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Chicken restaurant chains struggling to supply meat due to bird flu

Kyochon F&B's corporate logo / Yonhap
Kyochon F&B's corporate logo / Yonhap

By Kim Jae-heun

Local fried chicken restaurant chains are having a hard time supplying meat to their branches after bird flu ravaged 100 farms nationwide, resulting in the culling of over 28.61 million birds.

Korea's largest fried chicken franchise, Kyochon F&B, recently posted a notice online that two of its menu items, "chicken wings" and "chicken wings and legs," were temporarily out of stock.

Kyochon's best-selling menu items are specific parts of chickens and the bird flu epidemic has made it especially hard for it to supply meat compared to other franchises.

With only two wings per chicken, it takes several chickens to make up the menu item.

Kyochon F&B's popular
Kyochon F&B's popular "Red Original" chicken menu item / Courtesy of Kyochon F&B

Also, bigger chickens are used and the items are composed of certain cuts of meat instead of serving the whole bird.

"As the avian influenza outbreak drags on, poultry farmers cannot wait until their chicken are fully grown, because they can get infected at any time. So they kill the birds when they reach a certain size and send the meat to processing companies," an official at one fried chicken franchise said.

Genesis BBQ, another major fried chicken franchise, is also having problems supplying meat. Its employees are visiting chicken farms across the country in search of healthy birds.

The company is said to have supplied about 98 percent of the chicken its franchisees need.

"Apart from chicken farms that are under contract to supply us meat, we are looking for new farms. Even if we find one now, it will take a month for the chicken to grow," a Genesis BBQ official said.

Prices of fried chicken sold at restaurants are expected to rise too.

According to the Korea Broiler Council last Thursday, the price of a kilogram of chicken rose 16.2 percent to 3,308 won compared to three months ago.

This is forcing fried chicken restaurant chains to consider raising prices even though they have set limits due to fears of a backlash from customers.

"When the price surges to a certain point, the headquarters shoulders the burden and not the franchisees or customers. It is obvious that the price of chicken has increased, but we cannot increase our menu prices because customers will definitely oppose it," a Kyochon F&B official said.



Kyochon F&B's corporate logo / Yonhap
Kyochon F&B's corporate logo / Yonhap

By Kim Jae-heun

Local fried chicken restaurant chains are having a hard time supplying meat to their branches after bird flu ravaged 100 farms nationwide, resulting in the culling of over 28.61 million birds.

Korea's largest fried chicken franchise, Kyochon F&B, recently posted a notice online that two of its menu items, "chicken wings" and "chicken wings and legs," were temporarily out of stock.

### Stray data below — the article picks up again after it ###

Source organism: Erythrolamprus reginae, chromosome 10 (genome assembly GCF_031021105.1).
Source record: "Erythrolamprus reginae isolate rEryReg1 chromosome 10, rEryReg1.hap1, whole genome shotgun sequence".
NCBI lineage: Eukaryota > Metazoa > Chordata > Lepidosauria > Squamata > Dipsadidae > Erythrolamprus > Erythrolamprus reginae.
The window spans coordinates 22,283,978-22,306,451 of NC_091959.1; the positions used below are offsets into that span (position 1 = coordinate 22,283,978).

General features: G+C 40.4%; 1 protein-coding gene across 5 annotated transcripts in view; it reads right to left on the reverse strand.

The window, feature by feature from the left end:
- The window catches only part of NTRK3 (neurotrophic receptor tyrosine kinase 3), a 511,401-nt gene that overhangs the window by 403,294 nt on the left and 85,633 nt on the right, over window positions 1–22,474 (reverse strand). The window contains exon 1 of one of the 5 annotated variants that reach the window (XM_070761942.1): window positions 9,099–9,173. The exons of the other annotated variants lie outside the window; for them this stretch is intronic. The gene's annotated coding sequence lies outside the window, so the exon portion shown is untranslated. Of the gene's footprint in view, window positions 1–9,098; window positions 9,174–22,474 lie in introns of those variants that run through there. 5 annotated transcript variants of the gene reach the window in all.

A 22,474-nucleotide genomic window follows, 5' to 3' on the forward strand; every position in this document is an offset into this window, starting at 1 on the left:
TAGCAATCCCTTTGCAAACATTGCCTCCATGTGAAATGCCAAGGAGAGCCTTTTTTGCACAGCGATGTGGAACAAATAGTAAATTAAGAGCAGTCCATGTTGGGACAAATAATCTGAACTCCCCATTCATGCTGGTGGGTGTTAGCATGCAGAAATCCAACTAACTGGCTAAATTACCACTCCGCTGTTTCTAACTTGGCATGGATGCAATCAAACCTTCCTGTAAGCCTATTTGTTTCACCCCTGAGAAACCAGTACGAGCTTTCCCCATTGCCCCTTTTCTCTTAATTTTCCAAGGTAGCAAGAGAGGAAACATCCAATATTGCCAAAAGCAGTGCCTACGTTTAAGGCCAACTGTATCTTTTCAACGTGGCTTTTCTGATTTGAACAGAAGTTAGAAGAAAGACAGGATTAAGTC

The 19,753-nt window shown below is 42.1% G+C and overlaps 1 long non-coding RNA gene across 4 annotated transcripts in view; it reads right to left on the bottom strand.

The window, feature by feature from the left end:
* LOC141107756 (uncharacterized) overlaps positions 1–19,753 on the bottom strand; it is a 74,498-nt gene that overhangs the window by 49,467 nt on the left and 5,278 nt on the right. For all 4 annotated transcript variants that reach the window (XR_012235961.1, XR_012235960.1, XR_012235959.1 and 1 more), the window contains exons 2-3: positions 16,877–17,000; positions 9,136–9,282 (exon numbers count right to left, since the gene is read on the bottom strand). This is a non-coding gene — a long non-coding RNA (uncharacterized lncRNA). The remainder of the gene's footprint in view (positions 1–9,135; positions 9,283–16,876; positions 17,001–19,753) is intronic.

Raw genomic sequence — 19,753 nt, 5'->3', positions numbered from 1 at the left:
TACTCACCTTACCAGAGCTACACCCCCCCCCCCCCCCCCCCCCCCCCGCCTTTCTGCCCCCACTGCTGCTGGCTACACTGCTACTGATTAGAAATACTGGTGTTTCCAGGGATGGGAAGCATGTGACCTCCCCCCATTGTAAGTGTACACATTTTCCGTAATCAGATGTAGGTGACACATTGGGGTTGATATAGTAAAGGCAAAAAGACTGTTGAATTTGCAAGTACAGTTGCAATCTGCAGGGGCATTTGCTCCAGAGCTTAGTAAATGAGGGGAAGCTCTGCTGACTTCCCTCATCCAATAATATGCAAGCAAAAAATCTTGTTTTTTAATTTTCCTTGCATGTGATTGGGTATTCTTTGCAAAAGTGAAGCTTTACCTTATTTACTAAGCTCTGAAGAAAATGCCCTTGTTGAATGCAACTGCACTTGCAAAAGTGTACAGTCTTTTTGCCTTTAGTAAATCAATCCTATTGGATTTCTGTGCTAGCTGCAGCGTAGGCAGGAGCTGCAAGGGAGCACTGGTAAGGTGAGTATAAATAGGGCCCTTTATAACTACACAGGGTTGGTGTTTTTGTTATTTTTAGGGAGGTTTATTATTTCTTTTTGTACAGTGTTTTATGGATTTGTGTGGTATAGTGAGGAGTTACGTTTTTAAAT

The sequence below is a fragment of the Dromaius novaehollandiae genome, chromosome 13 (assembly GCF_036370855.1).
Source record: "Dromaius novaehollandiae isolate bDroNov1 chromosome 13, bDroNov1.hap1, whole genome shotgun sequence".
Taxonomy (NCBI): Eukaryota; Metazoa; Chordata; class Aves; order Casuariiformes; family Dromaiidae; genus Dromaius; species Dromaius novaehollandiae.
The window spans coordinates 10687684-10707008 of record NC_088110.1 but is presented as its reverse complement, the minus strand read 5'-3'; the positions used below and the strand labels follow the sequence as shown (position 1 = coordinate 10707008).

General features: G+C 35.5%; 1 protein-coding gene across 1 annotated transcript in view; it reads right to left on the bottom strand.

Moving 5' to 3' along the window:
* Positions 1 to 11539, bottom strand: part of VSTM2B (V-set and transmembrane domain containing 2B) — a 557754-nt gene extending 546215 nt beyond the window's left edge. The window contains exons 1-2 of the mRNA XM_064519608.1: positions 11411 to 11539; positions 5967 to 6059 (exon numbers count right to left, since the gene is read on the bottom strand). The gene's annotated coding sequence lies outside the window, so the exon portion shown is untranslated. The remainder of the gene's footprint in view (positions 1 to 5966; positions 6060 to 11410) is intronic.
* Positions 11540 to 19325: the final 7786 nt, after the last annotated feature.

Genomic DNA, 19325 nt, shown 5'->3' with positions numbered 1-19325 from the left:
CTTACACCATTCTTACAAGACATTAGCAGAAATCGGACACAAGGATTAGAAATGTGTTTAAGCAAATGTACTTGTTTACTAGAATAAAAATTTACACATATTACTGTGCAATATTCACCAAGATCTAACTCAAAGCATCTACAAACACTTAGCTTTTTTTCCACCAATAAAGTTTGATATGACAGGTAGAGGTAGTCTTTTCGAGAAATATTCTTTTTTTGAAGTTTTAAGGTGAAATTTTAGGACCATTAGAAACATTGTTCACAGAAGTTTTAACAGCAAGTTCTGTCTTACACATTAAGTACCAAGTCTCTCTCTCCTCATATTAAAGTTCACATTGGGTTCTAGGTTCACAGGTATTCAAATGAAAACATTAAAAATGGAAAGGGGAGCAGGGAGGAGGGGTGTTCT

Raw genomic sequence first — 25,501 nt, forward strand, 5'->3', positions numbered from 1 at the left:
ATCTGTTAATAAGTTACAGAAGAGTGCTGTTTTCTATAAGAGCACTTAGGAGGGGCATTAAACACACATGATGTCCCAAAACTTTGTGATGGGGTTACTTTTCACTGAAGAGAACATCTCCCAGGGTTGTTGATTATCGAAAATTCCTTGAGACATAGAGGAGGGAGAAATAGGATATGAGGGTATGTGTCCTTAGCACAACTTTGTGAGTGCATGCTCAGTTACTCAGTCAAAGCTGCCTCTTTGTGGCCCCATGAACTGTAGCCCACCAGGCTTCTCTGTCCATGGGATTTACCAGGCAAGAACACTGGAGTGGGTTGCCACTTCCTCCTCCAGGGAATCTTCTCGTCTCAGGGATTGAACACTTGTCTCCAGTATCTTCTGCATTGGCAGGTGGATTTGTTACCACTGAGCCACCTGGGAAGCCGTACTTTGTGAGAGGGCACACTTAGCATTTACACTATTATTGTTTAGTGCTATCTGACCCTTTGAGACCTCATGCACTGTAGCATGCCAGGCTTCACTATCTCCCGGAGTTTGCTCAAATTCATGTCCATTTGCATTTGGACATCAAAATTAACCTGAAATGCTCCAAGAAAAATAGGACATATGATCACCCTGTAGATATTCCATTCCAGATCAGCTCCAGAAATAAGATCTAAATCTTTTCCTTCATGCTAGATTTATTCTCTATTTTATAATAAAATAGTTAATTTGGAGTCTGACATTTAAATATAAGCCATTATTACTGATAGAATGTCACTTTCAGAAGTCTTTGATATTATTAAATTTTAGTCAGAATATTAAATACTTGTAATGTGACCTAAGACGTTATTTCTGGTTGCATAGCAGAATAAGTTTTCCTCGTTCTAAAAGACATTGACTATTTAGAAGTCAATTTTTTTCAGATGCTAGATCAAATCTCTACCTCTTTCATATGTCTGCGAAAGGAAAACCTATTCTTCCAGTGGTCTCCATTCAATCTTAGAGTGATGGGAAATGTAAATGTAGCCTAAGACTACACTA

Kyochon's best-selling menu items are specific parts of chickens and the bird flu epidemic has made it especially hard for it to supply meat compared to other franchises.

With only two wings per chicken, it takes several chickens to make up the menu item.

Kyochon F&B's popular
Kyochon F&B's popular "Red Original" chicken menu item / Courtesy of Kyochon F&B

Also, bigger chickens are used and the items are composed of certain cuts of meat instead of serving the whole bird.

"As the avian influenza outbreak drags on, poultry farmers cannot wait until their chicken are fully grown, because they can get infected at any time. So they kill the birds when they reach a certain size and send the meat to processing companies," an official at one fried chicken franchise said.

Genesis BBQ, another major fried chicken franchise, is also having problems supplying meat. Its employees are visiting chicken farms across the country in search of healthy birds.

The company is said to have supplied about 98 percent of the chicken its franchisees need.

"Apart from chicken farms that are under contract to supply us meat, we are looking for new farms. Even if we find one now, it will take a month for the chicken to grow," a Genesis BBQ official said.

Prices of fried chicken sold at restaurants are expected to rise too.

According to the Korea Broiler Council last Thursday, the price of a kilogram of chicken rose 16.2 percent to 3,308 won compared to three months ago.

This is forcing fried chicken restaurant chains to consider raising prices even though they have set limits due to fears of a backlash from customers.

"When the price surges to a certain point, the headquarters shoulders the burden and not the franchisees or customers. It is obvious that the price of chicken has increased, but we cannot increase our menu prices because customers will definitely oppose it," a Kyochon F&B official said.



Kim Jae-heun jhkim@koreatimes.co.kr


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